Scandinavia dominates the Sustainable Competitiveness Index 2015 while Japan higest ranking Asian country (11), followed by China (25), Signapore (34) and Korea (40) USA only ranked 41, UK 48
The Global Sustainable Competitiveness Index is based on 106 quantitative indicators collected by the World Bank and other international agencies to evaluate the ability of countries to sustain and generate new income based on all elements that enable successful development. The Sustainable Competitiveness Model index is based on 5 pillars:
- Natural Capital,
- Resource Intensity and Efficiency,
- Social Cohesion
- Intellectual Capital
- and Governance Capital
Key findings of the GSCI 2015 include:
- Iceland is leading the Sustainable Competitiveness Index for a second year - the country that refused to bail out its banks in the aftermath of the financial crisis 2007/2008.
- The Sustainable Competitiveness Index is topped by Scandinavian nations four the 4th consecutive year. The leaders are followed by other North-Western European Nations.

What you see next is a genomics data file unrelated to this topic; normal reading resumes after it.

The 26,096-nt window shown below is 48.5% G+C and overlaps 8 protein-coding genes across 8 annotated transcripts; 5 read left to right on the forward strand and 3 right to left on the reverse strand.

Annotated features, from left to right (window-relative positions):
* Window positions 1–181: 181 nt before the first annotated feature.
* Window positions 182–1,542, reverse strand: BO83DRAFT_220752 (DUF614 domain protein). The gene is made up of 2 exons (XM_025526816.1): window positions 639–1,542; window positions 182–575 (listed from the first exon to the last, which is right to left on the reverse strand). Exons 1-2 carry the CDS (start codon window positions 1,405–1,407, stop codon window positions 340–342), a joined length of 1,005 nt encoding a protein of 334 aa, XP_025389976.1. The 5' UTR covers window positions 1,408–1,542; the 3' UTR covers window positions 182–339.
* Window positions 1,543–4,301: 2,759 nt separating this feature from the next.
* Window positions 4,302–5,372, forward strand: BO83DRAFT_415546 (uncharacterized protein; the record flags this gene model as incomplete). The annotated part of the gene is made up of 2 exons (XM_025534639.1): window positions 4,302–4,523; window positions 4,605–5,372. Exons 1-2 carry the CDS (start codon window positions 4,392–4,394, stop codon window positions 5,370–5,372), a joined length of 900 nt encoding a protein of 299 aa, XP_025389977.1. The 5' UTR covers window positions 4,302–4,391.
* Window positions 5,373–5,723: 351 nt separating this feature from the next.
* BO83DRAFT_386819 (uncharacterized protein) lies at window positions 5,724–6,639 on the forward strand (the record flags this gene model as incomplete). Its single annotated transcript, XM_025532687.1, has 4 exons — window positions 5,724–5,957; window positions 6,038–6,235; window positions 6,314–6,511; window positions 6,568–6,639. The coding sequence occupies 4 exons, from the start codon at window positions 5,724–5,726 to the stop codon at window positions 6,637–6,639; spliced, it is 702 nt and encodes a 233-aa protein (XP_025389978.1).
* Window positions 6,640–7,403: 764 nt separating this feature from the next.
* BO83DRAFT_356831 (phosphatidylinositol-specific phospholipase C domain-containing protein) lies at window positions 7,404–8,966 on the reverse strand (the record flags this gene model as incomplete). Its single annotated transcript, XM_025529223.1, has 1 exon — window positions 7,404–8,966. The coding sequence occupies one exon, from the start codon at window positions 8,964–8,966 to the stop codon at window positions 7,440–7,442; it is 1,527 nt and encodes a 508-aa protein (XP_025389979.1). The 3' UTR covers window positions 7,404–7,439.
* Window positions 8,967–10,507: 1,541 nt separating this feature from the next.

- The only non-European country in the top 20 are Japan (11), New Zealand (12) and Canada (16)
- The World’s largest economy, the US, is ranked 41. The UK is ranked 48. Russia is above both on 33.
- Of the booming emerging economies, Brazil is ranked 24, China 25, South Korea 39, and India 133.
- The Natural Capital sub-rankings are topped by countries with a rich biodiversity, favourable climate and sufficient water resources. Distinctions are also visible between the more industrialised countries, indicating that some countries will face lower obstacles with the coming raw material and energy scarcity
- Asian nations (Singapore, South Korea, Japan, and China) lead the Sustainable Innovation Competitiveness ranking. However, achieving sustained prosperity in these countries might be compromised by Natural Capital constraints and current high resource intensity/low resource efficiency
- The Social Cohesion ranking is headed by Northern European (Scandinavian) countries, indicating that Social Cohesion is the result of economic growth combined with some sort of social consensus
- Sovereign bond ratings do not take into account the underlying sustainability factors -they do not fully reflect investor risks.
Download the Global Sustainable Competitiveness Report 2015 (PDF, 58 pages)